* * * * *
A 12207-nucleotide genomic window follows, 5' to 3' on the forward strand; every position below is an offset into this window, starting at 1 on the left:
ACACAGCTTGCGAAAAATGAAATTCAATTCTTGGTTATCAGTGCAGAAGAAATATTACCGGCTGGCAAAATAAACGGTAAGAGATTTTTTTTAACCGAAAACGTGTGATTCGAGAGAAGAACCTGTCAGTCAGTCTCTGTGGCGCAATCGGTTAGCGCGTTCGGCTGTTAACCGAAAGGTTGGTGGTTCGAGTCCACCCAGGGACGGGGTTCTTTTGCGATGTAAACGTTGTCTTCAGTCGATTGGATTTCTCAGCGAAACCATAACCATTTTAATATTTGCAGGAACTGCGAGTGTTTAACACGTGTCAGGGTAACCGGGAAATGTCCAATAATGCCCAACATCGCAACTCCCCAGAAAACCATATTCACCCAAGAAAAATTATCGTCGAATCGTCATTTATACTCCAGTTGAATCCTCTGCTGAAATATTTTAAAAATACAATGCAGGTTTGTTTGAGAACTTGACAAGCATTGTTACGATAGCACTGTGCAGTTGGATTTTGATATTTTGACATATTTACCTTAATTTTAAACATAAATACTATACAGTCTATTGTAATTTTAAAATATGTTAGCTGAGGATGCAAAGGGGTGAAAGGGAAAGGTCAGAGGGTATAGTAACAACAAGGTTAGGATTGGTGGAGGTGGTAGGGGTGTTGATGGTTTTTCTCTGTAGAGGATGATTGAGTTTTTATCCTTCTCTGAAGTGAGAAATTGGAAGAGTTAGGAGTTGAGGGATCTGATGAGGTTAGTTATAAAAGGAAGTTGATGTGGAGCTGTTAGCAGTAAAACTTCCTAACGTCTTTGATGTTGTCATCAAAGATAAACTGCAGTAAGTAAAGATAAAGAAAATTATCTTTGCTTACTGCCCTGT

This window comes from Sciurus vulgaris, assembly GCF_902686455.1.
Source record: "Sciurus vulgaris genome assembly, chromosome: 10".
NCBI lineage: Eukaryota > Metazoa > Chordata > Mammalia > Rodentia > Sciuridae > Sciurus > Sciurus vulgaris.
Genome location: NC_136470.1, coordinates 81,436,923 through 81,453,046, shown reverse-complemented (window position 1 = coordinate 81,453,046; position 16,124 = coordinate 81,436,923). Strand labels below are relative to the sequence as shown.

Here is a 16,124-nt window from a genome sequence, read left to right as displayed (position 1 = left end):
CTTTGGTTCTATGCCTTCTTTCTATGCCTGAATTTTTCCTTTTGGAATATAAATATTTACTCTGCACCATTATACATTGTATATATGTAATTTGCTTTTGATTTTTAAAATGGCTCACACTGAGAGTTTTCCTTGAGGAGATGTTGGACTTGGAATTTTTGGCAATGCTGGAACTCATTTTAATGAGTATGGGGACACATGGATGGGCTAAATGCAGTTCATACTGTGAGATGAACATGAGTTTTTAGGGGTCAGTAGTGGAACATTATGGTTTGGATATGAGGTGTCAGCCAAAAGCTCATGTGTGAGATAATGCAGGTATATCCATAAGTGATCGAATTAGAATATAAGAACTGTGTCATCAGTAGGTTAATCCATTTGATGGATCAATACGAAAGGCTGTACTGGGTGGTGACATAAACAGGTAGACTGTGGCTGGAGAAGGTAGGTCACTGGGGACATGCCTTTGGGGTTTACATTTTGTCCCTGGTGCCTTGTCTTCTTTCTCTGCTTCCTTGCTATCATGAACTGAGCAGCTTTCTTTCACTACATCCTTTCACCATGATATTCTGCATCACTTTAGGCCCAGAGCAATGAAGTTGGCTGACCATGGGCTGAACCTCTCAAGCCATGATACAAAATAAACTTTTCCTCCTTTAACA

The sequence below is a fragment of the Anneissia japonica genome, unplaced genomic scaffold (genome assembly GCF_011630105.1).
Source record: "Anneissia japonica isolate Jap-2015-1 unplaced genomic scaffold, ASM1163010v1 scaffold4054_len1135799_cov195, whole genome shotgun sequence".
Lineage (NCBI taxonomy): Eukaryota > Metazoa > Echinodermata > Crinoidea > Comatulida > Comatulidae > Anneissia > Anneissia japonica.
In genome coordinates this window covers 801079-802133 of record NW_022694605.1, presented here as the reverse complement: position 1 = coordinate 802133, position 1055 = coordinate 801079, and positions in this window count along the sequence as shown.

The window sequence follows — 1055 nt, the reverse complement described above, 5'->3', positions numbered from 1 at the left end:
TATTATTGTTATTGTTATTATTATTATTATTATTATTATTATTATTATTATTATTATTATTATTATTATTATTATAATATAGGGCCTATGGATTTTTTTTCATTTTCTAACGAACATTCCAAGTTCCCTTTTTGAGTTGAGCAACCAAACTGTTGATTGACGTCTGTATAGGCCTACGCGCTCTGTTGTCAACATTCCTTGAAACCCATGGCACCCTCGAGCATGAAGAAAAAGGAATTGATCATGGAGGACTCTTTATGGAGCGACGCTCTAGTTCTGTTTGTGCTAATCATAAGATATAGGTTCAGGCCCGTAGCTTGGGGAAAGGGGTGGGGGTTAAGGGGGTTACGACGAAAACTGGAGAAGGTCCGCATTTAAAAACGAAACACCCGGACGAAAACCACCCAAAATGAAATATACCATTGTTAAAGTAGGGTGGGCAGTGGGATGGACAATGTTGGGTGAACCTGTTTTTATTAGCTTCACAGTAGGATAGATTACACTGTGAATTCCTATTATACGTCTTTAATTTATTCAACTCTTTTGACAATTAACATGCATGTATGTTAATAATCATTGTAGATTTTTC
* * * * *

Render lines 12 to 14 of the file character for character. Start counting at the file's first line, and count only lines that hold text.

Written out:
In genome coordinates this window covers 801079-802133 of record NW_022694605.1, presented here as the reverse complement: position 1 = coordinate 802133, position 1055 = coordinate 801079, and positions in this window count along the sequence as shown.

The window sequence follows — 1055 nt, the reverse complement described above, 5'->3', positions numbered from 1 at the left end:
TATTATTGTTATTGTTATTATTATTATTATTATTATTATTATTATTATTATTATTATTATTATTATTATTATTATAATATAGGGCCTATGGATTTTTTTTCATTTTCTAACGAACATTCCAAGTTCCCTTTTTGAGTTGAGCAACCAAACTGTTGATTGACGTCTGTATAGGCCTACGCGCTCTGTTGTCAACATTCCTTGAAACCCATGGCACCCTCGAGCATGAAGAAAAAGGAATTGATCATGGAGGACTCTTTATGGAGCGACGCTCTAGTTCTGTTTGTGCTAATCATAAGATATAGGTTCAGGCCCGTAGCTTGGGGAAAGGGGTGGGGGTTAAGGGGGTTACGACGAAAACTGGAGAAGGTCCGCATTTAAAAACGAAACACCCGGACGAAAACCACCCAAAATGAAATATACCATTGTTAAAGTAGGGTGGGCAGTGGGATGGACAATGTTGGGTGAACCTGTTTTTATTAGCTTCACAGTAGGATAGATTACACTGTGAATTCCTATTATACGTCTTTAATTTATTCAACTCTTTTGACAATTAACATGCATGTATGTTAATAATCATTGTAGATTTTTC